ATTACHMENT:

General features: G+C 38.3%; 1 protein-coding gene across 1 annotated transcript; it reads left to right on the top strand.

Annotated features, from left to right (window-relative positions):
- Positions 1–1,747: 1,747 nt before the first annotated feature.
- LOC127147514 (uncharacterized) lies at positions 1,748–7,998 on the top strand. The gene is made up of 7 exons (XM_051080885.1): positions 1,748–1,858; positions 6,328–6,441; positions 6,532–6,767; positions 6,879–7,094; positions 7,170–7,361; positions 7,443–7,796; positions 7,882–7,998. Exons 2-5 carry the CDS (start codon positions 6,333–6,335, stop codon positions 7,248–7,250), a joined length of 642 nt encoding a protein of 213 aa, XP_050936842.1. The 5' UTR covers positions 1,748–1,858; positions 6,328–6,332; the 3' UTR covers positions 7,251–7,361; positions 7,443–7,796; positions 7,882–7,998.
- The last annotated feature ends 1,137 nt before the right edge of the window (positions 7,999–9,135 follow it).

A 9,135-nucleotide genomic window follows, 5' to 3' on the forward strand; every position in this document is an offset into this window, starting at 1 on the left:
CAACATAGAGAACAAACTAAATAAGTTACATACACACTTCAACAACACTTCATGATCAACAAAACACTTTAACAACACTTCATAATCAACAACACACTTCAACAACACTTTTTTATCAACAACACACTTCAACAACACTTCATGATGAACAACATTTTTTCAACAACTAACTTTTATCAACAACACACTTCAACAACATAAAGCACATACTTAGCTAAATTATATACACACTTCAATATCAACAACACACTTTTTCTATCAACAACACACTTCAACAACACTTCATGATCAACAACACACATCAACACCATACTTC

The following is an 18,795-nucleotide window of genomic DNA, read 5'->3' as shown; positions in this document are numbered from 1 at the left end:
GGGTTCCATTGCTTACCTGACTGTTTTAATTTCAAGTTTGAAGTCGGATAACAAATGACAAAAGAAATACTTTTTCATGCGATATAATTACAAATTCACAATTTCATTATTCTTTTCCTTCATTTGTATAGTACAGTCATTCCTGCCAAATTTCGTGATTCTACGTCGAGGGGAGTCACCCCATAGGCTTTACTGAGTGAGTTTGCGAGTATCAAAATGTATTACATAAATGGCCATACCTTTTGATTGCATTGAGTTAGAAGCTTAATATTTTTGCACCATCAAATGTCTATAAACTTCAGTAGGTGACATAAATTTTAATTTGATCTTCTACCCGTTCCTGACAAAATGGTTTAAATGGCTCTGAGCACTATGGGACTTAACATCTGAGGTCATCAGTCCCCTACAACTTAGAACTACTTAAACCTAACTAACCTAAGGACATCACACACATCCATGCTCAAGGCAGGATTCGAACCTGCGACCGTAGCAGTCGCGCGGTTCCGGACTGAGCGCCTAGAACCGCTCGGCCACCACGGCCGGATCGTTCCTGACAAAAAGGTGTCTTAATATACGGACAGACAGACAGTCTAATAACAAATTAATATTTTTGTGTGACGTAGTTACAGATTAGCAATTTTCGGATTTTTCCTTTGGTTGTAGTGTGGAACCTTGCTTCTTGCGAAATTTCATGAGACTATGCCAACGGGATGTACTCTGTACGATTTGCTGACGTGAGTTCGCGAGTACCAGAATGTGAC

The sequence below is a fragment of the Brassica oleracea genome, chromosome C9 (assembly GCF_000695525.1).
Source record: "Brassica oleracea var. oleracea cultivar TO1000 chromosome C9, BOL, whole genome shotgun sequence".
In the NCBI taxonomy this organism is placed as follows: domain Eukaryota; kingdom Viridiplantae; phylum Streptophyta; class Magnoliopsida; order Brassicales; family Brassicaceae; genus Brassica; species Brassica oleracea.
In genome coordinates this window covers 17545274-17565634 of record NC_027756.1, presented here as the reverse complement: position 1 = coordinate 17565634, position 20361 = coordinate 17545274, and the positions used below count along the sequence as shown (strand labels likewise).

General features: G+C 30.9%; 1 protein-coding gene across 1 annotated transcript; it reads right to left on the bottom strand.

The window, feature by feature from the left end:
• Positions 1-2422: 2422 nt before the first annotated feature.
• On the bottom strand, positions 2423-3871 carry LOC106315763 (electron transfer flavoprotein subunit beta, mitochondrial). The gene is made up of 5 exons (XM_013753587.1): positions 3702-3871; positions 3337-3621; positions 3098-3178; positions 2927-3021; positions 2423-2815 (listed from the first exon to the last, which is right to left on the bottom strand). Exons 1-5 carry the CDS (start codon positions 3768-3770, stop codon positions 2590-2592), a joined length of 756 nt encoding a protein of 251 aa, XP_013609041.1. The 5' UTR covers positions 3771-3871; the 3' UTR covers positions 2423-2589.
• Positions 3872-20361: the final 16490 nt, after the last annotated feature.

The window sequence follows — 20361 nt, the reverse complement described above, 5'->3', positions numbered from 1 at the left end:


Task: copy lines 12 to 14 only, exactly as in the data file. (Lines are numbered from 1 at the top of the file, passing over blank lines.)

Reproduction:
In the NCBI taxonomy this organism is placed as follows: domain Eukaryota; kingdom Viridiplantae; phylum Streptophyta; class Magnoliopsida; order Brassicales; family Brassicaceae; genus Brassica; species Brassica oleracea.
In genome coordinates this window covers 17545274-17565634 of record NC_027756.1, presented here as the reverse complement: position 1 = coordinate 17565634, position 20361 = coordinate 17545274, and the positions used below count along the sequence as shown (strand labels likewise).

General features: G+C 30.9%; 1 protein-coding gene across 1 annotated transcript; it reads right to left on the bottom strand.